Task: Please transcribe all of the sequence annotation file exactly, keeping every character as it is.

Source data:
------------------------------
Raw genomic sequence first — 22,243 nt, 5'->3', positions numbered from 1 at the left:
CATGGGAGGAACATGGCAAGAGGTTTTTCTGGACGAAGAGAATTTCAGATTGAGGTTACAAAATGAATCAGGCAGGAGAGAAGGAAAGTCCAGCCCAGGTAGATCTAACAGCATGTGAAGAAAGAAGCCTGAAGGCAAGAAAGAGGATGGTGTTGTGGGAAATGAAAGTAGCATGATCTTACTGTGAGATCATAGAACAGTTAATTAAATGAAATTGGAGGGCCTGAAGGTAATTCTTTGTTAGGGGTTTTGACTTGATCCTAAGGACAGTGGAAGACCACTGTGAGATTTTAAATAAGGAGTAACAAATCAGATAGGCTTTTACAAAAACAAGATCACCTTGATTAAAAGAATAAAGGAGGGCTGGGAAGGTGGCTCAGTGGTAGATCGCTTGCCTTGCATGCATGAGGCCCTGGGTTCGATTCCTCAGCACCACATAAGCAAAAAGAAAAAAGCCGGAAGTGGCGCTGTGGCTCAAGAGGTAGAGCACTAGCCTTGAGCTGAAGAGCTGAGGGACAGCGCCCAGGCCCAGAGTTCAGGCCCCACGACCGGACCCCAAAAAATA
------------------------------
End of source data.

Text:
Raw genomic sequence first — 22,243 nt, 5'->3', positions numbered from 1 at the left:
CATGGGAGGAACATGGCAAGAGGTTTTTCTGGACGAAGAGAATTTCAGATTGAGGTTACAAAATGAATCAGGCAGGAGAGAAGGAAAGTCCAGCCCAGGTAGATCTAACAGCATGTGAAGAAAGAAGCCTGAAGGCAAGAAAGAGGATGGTGTTGTGGGAAATGAAAGTAGCATGATCTTACTGTGAGATCATAGAACAGTTAATTAAATGAAATTGGAGGGCCTGAAGGTAATTCTTTGTTAGGGGTTTTGACTTGATCCTAAGGACAGTGGAAGACCACTGTGAGATTTTAAATAAGGAGTAACAAATCAGATAGGCTTTTACAAAAACAAGATCACCTTGATTAAAAGAATAAAGGAGGGCTGGGAAGGTGGCTCAGTGGTAGATCGCTTGCCTTGCATGCATGAGGCCCTGGGTTCGATTCCTCAGCACCACATAAGCAAAAAGAAAAAAGCCGGAAGTGGCGCTGTGGCTCAAGAGGTAGAGCACTAGCCTTGAGCTGAAGAGCTGAGGGACAGCGCCCAGGCCCAGAGTTCAGGCCCCACGACCGGACCCCAAAAAATA